Prompt initiation of interferon beta-1b (BetaseronR) at the onset of suspected multiple sclerosis (MS) translates into less progression to chronic neurologic disability compared with delayed treatment, researchers announced at the 59th Annual Meeting of the American Academy of Neurology (AAN).
Mark S. Freedman, MD, Director of the Multiple Sclerosis Research Unit at University of Ottawa in Ottawa, Canada, reported that prompt initiation of interferon beta-1b treatment in patients with a first event suggestive of MS was associated with a significant 40 percent reduced likelihood of chronic neurological impairment as measured by the Expanded Disability Status Scale (EDSS) over three years. The EDSS is an established scale for quantifying disability in MS.
“Some patients already have evidence of significant neurological damage when they initially present with MS, which may set the stage for significant disability later on,” Dr. Freedman, who is also professor of neurology, observed. “We have shown for the first time that immediate treatment after a first clinical demyelinating event suggestive of MS can reduce the early neurological damage, which may ultimately delay the development of the debilitating sequelae that characterize advanced MS.”
The results are from a follow-up of patients enrolled in the Betaseron in Newly Emerging Multiple Sclerosis for Initial Treatment (BENEFIT) trial. The study is the first prospective, placebo-controlled, multi-center investigation to test the impact of randomly assigned early versus delayed initiation of interferon beta therapy at the time of a clinically isolated syndrome (CIS) on further evolution of MS.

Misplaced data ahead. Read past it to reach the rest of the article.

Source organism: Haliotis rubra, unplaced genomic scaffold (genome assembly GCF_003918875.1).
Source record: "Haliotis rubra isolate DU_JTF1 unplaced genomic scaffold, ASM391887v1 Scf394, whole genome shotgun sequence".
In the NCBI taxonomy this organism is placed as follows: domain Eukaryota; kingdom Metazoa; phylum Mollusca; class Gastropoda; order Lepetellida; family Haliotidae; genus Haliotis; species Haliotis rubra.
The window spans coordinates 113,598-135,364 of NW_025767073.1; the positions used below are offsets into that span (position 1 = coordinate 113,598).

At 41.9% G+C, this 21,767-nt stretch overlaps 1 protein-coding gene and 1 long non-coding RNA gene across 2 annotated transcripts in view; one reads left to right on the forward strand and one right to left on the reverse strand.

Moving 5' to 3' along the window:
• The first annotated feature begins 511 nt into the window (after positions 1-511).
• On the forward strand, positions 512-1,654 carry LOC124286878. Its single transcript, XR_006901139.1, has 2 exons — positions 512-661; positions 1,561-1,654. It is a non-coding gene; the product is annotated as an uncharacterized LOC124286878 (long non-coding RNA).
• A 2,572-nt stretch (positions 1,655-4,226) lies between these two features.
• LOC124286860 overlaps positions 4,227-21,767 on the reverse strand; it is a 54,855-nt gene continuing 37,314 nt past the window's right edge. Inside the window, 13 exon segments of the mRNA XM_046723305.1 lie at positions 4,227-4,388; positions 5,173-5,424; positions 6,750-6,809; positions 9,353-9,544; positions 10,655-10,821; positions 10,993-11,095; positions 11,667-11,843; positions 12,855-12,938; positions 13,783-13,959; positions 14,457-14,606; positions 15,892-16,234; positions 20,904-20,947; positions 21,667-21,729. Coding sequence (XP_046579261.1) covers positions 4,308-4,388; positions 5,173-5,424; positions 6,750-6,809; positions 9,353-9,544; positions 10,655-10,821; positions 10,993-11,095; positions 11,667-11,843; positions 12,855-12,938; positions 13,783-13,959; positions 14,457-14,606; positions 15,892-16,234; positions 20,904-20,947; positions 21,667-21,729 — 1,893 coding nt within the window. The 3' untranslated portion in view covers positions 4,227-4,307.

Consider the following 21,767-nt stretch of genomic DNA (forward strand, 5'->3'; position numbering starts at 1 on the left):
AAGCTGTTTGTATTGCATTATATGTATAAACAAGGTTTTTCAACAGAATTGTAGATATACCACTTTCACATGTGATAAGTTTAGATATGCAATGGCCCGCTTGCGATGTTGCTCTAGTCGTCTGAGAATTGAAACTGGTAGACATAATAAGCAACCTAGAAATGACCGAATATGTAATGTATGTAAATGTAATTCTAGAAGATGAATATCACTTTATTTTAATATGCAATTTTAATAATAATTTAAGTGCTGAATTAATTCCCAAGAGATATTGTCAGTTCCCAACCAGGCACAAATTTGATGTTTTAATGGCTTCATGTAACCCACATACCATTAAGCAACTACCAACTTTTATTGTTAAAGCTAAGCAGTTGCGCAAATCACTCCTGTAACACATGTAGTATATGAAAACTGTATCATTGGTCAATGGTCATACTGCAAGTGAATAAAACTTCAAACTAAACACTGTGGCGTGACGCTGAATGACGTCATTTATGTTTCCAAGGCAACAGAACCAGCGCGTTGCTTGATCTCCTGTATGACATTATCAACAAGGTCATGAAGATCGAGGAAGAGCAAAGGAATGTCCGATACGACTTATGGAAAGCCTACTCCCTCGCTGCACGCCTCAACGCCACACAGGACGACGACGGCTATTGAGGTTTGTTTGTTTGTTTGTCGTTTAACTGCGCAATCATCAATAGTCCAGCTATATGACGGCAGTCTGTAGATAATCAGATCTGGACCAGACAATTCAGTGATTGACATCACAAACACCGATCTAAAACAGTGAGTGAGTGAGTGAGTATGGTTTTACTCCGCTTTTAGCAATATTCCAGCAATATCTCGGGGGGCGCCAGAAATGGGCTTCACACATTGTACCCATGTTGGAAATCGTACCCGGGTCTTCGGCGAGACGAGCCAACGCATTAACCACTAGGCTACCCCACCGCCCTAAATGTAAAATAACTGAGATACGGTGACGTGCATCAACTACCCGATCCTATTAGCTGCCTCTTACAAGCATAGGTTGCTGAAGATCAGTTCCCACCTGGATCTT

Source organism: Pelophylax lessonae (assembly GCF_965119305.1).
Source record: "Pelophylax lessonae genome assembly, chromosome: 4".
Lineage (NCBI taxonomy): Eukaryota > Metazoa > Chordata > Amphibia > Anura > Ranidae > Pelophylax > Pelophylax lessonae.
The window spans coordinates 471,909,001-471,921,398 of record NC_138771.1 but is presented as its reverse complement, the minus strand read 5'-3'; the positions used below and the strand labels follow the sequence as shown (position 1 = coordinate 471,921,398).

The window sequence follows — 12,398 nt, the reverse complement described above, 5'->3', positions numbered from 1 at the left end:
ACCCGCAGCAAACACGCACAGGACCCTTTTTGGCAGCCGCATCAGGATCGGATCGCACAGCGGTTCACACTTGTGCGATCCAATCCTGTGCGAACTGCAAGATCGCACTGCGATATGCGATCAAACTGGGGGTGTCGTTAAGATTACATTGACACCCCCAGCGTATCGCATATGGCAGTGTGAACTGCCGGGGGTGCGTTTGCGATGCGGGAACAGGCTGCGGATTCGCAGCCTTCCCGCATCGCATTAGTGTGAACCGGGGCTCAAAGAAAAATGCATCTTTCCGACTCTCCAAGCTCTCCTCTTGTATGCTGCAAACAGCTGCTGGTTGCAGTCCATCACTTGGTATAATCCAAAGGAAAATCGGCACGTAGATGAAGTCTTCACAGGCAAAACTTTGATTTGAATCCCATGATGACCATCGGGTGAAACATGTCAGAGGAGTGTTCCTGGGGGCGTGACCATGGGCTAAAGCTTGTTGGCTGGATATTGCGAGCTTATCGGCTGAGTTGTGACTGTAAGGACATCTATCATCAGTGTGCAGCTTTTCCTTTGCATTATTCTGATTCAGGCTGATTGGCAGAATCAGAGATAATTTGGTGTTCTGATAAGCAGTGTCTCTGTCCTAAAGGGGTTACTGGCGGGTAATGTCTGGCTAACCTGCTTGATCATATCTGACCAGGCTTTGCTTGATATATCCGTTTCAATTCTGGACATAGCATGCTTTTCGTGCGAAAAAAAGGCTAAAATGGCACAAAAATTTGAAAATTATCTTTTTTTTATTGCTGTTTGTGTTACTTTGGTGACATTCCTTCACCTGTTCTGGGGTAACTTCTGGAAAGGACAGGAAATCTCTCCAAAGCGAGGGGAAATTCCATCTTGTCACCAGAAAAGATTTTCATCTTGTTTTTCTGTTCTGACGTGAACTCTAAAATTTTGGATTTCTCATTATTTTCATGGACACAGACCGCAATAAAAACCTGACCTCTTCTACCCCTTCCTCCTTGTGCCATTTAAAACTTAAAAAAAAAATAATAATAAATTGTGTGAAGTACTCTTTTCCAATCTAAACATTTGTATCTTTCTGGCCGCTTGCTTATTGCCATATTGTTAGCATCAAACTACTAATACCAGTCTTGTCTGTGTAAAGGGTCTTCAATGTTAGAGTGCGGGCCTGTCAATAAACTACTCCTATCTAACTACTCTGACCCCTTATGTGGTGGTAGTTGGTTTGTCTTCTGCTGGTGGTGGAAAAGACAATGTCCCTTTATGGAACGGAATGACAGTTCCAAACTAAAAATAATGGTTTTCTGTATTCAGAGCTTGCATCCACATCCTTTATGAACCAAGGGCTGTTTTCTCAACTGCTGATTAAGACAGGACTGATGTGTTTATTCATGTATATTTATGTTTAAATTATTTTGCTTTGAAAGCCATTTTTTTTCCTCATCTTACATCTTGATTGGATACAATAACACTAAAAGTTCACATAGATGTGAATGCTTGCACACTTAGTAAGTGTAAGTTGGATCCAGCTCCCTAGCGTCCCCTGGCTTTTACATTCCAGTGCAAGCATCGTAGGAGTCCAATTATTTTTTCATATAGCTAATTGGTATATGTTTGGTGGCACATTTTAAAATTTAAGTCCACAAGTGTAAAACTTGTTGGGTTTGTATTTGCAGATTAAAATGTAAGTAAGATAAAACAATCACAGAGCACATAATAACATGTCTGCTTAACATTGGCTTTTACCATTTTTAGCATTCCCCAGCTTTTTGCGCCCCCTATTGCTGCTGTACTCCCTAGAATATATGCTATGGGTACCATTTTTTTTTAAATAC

Overall, 468 patients with a first clinically demyelinating event suggestive of MS and typical magnetic resonance imaging (MRI) were treated with interferon beta-1b 250 mcg or placebo subcutaneously every other day until either a diagnosis of clinically definite MS was established or they reached two years of evaluation. At this time-point, they were eligible to enter an open-label, follow-up study and were offered interferon beta-1b for up to five years after the start of double-blind treatment.
At three-year follow-up, patients who initiated interferon beta-1b treatment early were 41 percent less likely to progress to clinically definite MS than patients who delayed the start of treatment.
“Formerly, I wasn’t convinced of the absolute need for starting treatment immediately following the first attack in the majority of patients,” Dr. Freedman said. “Like many physicians, I preferred to wait until patients met diagnostic criteria for MS before starting therapy.”
He added: “Based on these data, there is no longer a rationale for withholding therapy, especially given the long-established safety record of a drug like interferon beta-1b.”
The study was sponsored by Bayer Healthcare.
Written by: Jill Stein
Jill Stein is a Paris-based medical writer.